Seattle Mayor Charles Royer was still beaming after working the ninth cocktail reception of the evening, but his telegenic smile slowly faded when he returned to his hotel room.
It was the end of a triumphant day for the dark-haired Democrat--a day in which he played host to President Reagan, was courted by the national press and prepared to assume the presidency of the National League of Cities.
But Royer, 43, soon discovered that Seattle newspapers were carping at him for taking "an entourage" of 12 persons to the league convention in Los Angeles last month and questioning whether his frequent absences were hurting his ability to manage the city.
"We get a third of our budget from the federal government," Royer snapped, throwing one of the offending newspapers on the coffee table. "How am I supposed to lobby for that? By sending a Mailgram?"
Royer is a political enigma whose rising national prestige is matched by considerable criticism at home. A nightly television commentator for Seattle's KING-TV before he ran for mayor five years ago, he is surprisingly sensitive to negative media coverage. A liberal with no previous management experience, he shocked followers by naming his younger brother as deputy mayor.
"Charlie has marvelous talent for making an error and coming out smelling like a rose," Seattle City Council President Jeanette Williams said. "He is an excellent spokesman for national issues, he's articulate and has a wonderful sense of humor. But that has very little to do with running the city."
Still, Royer managed to get himself reelected last year amid a deep recession, even after raising taxes and slashing city services. His years behind the camera may have prepared him for a larger role at a time when federal aid to cities is shrinking rapidly.
With his knack for the telling phrase, Royer calls Reagan's urban policy "a blueprint for surrendering America's cities." He served up a local austerity budget that he termed "as bland and spare as macaroni and cheese." And, when the league wanted to dramatize the need for federal revenue sharing, Royer tagged the aid "mother's milk for cities."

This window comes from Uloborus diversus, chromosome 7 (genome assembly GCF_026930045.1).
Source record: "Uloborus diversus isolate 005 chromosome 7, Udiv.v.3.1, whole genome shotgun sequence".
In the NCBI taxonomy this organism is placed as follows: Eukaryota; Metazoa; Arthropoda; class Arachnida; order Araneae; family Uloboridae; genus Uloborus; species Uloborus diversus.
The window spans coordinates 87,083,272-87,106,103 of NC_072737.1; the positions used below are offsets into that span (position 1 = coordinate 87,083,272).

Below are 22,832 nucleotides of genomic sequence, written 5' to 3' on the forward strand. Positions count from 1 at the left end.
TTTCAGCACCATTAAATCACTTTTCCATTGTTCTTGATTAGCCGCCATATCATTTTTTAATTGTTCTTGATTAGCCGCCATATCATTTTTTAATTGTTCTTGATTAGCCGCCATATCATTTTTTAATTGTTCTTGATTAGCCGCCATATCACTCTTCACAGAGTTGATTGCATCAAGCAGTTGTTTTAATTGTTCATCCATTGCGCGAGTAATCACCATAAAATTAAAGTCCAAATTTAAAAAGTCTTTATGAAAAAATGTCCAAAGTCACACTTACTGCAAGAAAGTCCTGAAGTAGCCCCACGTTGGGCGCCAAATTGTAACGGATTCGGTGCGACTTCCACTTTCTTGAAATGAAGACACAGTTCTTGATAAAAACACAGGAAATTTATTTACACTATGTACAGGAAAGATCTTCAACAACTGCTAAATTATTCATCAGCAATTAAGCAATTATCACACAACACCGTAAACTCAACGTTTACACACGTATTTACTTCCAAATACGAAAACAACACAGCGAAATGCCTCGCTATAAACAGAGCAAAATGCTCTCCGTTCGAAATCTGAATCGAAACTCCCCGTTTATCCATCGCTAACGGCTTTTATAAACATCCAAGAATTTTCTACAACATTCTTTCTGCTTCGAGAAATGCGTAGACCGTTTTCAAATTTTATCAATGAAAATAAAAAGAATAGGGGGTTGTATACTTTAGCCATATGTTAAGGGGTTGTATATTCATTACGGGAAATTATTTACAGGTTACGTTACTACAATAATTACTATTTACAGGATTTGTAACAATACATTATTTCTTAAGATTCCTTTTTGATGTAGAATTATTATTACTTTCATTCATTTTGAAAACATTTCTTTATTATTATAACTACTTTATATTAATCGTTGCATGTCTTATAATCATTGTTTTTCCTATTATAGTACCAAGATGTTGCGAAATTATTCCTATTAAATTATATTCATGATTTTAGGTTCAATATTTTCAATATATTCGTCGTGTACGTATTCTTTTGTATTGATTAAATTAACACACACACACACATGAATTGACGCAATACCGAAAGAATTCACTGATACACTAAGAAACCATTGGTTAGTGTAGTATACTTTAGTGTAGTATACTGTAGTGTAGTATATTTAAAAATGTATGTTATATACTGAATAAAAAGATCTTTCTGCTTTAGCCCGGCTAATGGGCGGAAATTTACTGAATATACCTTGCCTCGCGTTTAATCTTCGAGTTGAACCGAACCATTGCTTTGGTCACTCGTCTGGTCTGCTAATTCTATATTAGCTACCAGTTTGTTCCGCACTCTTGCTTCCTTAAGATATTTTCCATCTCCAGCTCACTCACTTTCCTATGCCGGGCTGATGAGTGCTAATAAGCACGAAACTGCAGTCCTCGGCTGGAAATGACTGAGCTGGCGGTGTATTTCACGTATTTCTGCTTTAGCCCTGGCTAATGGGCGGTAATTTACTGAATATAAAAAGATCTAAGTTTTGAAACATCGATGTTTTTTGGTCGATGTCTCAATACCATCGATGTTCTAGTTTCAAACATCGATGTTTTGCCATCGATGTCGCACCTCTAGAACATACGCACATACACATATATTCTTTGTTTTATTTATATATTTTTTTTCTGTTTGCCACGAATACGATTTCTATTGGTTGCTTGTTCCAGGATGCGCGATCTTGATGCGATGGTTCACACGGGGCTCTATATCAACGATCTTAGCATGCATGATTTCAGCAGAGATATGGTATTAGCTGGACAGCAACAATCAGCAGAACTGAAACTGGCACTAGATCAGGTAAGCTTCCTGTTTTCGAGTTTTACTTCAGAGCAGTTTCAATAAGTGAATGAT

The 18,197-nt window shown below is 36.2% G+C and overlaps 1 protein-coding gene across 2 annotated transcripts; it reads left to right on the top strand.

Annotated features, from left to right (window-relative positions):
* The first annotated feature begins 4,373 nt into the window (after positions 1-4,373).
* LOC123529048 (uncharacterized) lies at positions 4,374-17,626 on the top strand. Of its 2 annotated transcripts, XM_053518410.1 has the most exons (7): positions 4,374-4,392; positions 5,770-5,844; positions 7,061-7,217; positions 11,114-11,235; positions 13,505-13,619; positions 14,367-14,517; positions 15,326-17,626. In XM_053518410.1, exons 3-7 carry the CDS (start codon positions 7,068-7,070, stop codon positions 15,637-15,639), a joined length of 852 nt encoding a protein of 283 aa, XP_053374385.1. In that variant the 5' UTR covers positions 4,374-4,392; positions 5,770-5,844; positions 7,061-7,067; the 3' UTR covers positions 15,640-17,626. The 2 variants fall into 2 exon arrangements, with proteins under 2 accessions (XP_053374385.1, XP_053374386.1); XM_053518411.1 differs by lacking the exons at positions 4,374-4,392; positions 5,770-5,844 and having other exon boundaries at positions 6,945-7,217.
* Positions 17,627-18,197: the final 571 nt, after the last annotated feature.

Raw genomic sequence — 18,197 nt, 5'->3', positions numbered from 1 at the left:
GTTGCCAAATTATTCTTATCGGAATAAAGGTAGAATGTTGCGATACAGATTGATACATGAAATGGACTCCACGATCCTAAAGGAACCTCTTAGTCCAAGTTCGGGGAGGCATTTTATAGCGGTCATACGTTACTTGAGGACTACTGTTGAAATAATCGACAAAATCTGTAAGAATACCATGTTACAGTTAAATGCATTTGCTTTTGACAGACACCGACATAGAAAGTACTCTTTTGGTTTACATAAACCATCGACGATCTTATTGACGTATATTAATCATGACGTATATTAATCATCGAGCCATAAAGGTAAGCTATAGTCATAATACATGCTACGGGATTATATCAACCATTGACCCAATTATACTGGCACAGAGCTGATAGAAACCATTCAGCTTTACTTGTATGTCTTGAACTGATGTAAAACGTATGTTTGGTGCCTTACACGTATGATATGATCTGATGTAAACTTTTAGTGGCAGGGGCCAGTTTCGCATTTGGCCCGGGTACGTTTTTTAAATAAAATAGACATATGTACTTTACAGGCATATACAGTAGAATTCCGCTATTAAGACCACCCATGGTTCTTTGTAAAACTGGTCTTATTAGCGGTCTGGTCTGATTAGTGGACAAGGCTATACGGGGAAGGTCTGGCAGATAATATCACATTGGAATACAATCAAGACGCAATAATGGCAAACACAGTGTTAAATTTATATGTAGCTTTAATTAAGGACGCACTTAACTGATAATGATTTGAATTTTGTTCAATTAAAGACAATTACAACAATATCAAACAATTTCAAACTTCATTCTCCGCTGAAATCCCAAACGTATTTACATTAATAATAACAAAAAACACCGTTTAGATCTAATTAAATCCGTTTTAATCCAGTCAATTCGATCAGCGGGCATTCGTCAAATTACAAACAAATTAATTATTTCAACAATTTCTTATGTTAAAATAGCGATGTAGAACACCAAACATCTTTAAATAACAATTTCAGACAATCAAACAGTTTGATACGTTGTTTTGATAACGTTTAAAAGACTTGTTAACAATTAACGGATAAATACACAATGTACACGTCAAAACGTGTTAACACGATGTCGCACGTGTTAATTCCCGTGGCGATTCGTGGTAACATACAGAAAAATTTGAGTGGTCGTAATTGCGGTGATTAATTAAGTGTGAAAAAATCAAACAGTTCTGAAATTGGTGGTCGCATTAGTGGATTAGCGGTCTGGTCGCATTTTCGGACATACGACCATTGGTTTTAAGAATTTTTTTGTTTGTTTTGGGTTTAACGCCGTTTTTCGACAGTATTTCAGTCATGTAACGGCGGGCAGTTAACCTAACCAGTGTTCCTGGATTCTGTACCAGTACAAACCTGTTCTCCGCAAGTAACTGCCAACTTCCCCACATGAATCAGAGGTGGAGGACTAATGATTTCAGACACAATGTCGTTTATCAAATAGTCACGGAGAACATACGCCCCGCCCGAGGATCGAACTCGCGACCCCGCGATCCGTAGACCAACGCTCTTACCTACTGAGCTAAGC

Royer sees federal programs as a vital investment that has helped his city weather the hard times that followed massive layoffs at Boeing Co. in the early 1970s.
Three years ago he was able to obtain $150 million in federal aid to repair the West Seattle Bridge after it was damaged by a merchant ship. That aid would not be available today, Royer says, and Seattle could not afford to fix the bridge on its own.
"What is a national responsibility?" he asks. "Is it a national responsibility for Puget Sound waters to remain clean? Or should the city of Seattle have to triple sewer fees to keep them clean?"
Despite Seattle's limited home-rule powers, Royer has struggled to make the city more self-reliant. In the last two years he has raised the sales tax, slapped a 40 percent surcharge on local business, cut police and fire service, laid off 5 percent of the work force, closed the consumer protection office, floated a bond issue to build 1,000 low-income apartments, taken over a Public Health Service hospital and imposed fees on everything from parks to building inspections.
Some cutbacks proved impossible. Royer likes to recall how he tried to close the city-run Bathhouse Theater, only to watch theater lovers march downtown and persuade the council to cut $80,000 from the road-paving budget instead. "Very few mayors go down in history as great maintainers," he joked.
The views of others who take a harsher view of Royer's management skills are reflected in the words of one Seattle official: "Charlie has not accomplished much for the city. He likes to take credit for things other people have accomplished. And some of the department heads he's appointed have been absolute disasters."
The aggressive mayor has refused to abandon close aides who got into political hot water, even after a flap over a city contract awarded to his brother's wife. And while he criticized his predecessor for junketing, he cringes when reporters mention his recent travel schedule, which included Honolulu, Miami, Vancouver, Georgia and five trips to Washington, D.C.
"Charlie is extremely sensitive," a local politician said. "He takes everything as a personal assault on him." When one officeholder was quoted as mildly criticizing him, Royer would not talk to her for a week.
Royer acknowledges these traits with disarming candor. "I want to do well so badly," he told The Seattle Times. "In journalism, I saw people who didn't do well and, damn it, I'm not one of those."
But his idealistic streak is tempered by a strong dose of caution. Royer toned down his liberal rhetoric at the League of Cities convention, where many of the delegates are conservative and from small towns, and he avoided criticizing Reagan. Instead, he talked about "a limited spectrum of what's possible."
Royer places no such limitations on his career. He makes little effort to discourage rumors that he is ready to run for governor or angling for a future Cabinet post under a Democratic administration.
"If you do something well," he said, "you ultimately want to be in charge of it."